12(f)(2). Here, Defendants’ motion is technically untimely because it was filed after the answer
was filed. However, because the two documents were filed on the same day, and because the
Court has the power under Rule 12(f) to act “on its own” at any time, the Court finds it
appropriate to consider the merits of Defendants’ motion.
b. The “Introduction” Section of the Complaint
Defendants first argue that the “Introduction” section of the complaint should be stricken
because it is excess verbiage that is set out in allegations made later in enumerated allegations.
They also argue that this material is “nothing more than immaterial, impertinent, and scandalous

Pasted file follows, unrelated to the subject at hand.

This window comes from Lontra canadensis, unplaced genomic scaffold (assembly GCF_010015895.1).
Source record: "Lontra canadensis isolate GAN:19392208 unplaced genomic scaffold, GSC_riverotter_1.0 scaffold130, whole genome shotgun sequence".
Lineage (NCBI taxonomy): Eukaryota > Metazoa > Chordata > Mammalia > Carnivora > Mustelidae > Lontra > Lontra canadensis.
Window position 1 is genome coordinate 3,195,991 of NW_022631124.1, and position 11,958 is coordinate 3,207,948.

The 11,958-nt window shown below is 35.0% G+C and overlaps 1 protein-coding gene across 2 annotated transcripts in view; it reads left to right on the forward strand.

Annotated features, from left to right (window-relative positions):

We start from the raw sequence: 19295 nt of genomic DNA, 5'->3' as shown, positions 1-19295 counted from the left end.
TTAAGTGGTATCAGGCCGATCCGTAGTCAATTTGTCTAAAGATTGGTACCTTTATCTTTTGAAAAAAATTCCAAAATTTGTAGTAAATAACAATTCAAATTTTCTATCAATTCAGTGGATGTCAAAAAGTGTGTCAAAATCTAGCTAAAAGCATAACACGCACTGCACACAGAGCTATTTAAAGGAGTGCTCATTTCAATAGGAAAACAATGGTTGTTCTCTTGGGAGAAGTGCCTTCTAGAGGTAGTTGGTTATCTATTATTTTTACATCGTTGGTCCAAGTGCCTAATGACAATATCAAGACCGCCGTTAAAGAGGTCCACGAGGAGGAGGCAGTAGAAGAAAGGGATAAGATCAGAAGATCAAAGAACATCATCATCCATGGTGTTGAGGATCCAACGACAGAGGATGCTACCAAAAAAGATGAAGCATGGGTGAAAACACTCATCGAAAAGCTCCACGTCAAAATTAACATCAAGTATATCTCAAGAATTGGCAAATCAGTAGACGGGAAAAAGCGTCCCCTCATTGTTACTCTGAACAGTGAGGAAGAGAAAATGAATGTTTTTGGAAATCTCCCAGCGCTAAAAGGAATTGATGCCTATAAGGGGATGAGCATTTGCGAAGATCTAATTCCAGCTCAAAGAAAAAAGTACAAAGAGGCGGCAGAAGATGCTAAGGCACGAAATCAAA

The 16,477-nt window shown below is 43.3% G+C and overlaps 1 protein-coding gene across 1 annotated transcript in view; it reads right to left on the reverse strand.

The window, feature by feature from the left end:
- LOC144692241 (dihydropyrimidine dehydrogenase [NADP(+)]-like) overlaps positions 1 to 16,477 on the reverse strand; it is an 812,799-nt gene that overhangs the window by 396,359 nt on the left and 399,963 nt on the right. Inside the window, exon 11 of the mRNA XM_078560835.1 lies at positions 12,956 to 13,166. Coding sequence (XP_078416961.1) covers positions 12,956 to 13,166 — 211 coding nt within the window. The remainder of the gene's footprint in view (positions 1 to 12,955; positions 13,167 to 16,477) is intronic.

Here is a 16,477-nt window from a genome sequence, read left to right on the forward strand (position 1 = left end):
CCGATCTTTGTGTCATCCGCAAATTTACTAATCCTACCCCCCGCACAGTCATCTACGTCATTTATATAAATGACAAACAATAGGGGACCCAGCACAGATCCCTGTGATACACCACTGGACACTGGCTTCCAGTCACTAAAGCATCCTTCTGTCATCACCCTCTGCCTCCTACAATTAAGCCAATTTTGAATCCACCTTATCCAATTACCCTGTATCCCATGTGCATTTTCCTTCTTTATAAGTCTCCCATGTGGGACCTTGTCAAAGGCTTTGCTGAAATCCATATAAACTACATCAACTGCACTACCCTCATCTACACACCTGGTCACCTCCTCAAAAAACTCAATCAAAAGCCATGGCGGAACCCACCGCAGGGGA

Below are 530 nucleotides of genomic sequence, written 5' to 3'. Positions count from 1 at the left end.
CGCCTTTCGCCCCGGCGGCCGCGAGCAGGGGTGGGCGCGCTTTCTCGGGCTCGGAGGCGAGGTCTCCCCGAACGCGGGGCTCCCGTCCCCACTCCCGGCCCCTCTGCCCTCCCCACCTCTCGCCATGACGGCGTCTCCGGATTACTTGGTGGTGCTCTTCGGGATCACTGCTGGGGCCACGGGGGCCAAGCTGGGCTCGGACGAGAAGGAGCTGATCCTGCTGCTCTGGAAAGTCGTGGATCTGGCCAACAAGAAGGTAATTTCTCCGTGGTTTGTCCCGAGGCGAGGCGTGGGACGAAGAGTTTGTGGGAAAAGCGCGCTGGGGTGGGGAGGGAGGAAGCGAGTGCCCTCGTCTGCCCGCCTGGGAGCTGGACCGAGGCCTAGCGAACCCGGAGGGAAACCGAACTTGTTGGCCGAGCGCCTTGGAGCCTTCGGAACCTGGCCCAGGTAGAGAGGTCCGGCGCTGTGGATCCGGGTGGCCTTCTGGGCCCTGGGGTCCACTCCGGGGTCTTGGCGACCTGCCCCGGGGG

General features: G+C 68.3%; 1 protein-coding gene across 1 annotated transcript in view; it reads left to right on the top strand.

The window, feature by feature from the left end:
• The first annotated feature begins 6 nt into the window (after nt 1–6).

argument.” (Doc. 12, at ¶ 3).
After reviewing the Introduction and the entire complaint in light of the applicable legal
standards, the Court finds no basis on which to strike the Introduction. The Introduction simply
provides a brief narrative overview of Plaintiff’s factual allegations, and Defendants do not
explain how it is immaterial, impertinent, scandalous, or argumentative. Defendants also do not
articulate any way in which they would be prejudiced if the Introduction were kept in the
Complaint. At most, the Introduction is redundant, because it includes some facts that are
addressed later in enumerated paragraphs. However, the Court does not find that this redundancy
alone warrants striking the Introduction in the absence of some prejudice to Defendants. See 5C
Fed. Prac. & Proc. Civ. § 1382 (3d ed.). (“The mere presence of redundant matter . . . may not be